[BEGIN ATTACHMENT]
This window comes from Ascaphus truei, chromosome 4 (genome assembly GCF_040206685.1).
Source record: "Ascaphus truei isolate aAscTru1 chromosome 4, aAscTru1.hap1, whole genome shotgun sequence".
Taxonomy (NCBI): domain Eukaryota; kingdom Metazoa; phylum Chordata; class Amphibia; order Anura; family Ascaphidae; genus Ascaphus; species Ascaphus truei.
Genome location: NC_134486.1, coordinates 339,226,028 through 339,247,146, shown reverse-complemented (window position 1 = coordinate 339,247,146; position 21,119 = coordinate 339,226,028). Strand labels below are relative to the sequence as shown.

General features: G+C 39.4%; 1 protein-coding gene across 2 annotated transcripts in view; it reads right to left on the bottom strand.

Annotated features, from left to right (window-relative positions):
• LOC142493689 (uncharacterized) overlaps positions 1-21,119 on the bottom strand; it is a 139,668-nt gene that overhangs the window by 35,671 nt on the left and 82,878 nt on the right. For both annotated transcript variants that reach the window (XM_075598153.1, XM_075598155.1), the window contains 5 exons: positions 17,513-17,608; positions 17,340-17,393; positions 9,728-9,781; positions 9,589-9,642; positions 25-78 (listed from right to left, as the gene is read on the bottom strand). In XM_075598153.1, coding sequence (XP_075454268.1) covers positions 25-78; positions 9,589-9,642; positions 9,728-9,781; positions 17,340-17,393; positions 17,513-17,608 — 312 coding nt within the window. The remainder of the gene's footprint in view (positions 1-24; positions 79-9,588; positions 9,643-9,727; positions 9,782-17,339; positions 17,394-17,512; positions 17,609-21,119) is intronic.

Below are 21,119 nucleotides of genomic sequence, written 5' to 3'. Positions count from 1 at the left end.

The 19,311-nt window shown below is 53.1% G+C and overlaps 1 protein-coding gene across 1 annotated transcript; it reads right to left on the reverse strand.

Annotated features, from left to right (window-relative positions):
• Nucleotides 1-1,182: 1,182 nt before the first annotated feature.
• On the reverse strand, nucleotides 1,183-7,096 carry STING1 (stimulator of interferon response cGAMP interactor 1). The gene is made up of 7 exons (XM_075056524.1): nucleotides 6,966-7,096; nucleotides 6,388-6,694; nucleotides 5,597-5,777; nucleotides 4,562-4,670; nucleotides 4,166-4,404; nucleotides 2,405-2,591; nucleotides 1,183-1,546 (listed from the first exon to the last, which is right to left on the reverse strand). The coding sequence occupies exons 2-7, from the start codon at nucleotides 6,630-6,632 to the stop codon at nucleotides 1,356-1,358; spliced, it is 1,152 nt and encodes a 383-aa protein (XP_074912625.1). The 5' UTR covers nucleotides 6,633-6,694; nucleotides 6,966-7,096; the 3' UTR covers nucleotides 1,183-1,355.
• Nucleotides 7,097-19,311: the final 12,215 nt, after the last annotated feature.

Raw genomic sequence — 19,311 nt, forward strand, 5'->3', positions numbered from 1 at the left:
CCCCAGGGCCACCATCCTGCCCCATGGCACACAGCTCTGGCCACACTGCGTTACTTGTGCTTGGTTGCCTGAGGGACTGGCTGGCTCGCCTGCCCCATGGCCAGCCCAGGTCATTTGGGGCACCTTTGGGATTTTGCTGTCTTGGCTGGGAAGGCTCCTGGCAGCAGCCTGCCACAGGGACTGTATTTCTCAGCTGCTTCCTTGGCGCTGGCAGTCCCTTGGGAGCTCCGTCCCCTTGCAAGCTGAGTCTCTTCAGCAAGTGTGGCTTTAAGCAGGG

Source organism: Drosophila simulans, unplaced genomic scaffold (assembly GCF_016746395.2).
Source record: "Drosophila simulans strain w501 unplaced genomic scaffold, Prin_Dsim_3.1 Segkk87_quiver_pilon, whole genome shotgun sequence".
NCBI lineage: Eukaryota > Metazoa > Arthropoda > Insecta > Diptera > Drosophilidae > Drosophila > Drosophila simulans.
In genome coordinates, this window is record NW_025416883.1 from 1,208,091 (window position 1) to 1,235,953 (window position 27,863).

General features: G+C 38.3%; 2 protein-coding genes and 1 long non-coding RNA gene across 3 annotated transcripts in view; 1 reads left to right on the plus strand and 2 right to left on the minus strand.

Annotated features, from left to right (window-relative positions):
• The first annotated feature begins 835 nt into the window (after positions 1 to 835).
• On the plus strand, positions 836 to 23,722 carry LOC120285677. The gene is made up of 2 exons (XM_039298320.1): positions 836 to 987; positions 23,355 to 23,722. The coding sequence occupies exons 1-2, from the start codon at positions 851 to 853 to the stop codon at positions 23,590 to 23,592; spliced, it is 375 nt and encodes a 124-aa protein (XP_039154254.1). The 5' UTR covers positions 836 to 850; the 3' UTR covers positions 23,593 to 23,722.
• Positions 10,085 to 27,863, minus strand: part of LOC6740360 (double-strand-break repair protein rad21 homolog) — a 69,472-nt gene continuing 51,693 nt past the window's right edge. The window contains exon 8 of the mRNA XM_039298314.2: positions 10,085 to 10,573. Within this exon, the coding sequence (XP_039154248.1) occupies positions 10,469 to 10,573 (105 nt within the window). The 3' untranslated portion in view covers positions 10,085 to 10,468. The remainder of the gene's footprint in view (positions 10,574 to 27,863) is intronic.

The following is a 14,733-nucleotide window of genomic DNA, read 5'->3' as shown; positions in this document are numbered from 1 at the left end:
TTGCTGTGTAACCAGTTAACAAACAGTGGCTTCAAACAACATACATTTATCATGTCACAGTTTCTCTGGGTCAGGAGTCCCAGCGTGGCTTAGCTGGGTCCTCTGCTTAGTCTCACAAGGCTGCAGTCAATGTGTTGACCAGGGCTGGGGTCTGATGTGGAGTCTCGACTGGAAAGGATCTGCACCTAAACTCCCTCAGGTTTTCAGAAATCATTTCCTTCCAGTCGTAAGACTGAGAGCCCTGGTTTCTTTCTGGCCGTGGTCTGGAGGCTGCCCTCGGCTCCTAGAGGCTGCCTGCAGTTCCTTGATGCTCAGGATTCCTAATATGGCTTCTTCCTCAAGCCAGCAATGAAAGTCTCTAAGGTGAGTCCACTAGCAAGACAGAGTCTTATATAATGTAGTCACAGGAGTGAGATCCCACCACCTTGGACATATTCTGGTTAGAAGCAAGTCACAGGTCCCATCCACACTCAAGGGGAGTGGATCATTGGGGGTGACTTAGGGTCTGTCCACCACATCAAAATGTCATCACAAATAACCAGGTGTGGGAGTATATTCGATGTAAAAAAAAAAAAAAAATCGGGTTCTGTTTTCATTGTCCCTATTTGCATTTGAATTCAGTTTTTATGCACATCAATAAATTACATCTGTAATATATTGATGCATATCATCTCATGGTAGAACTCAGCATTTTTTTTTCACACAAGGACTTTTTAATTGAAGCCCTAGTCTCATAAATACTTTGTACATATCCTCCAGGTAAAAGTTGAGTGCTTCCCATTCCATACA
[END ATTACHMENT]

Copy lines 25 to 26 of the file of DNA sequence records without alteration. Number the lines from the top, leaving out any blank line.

The following is a 14,733-nucleotide window of genomic DNA, read 5'->3' as shown; positions in this document are numbered from 1 at the left end:
TTGCTGTGTAACCAGTTAACAAACAGTGGCTTCAAACAACATACATTTATCATGTCACAGTTTCTCTGGGTCAGGAGTCCCAGCGTGGCTTAGCTGGGTCCTCTGCTTAGTCTCACAAGGCTGCAGTCAATGTGTTGACCAGGGCTGGGGTCTGATGTGGAGTCTCGACTGGAAAGGATCTGCACCTAAACTCCCTCAGGTTTTCAGAAATCATTTCCTTCCAGTCGTAAGACTGAGAGCCCTGGTTTCTTTCTGGCCGTGGTCTGGAGGCTGCCCTCGGCTCCTAGAGGCTGCCTGCAGTTCCTTGATGCTCAGGATTCCTAATATGGCTTCTTCCTCAAGCCAGCAATGAAAGTCTCTAAGGTGAGTCCACTAGCAAGACAGAGTCTTATATAATGTAGTCACAGGAGTGAGATCCCACCACCTTGGACATATTCTGGTTAGAAGCAAGTCACAGGTCCCATCCACACTCAAGGGGAGTGGATCATTGGGGGTGACTTAGGGTCTGTCCACCACATCAAAATGTCATCACAAATAACCAGGTGTGGGAGTATATTCGATGTAAAAAAAAAAAAAAAATCGGGTTCTGTTTTCATTGTCCCTATTTGCATTTGAATTCAGTTTTTATGCACATCAATAAATTACATCTGTAATATATTGATGCATATCATCTCATGGTAGAACTCAGCATTTTTTTTTCACACAAGGACTTTTTAATTGAAGCCCTAGTCTCATAAATACTTTGTACATATCCTCCAGGTAAAAGTTGAGTGCTTCCCATTCCATACA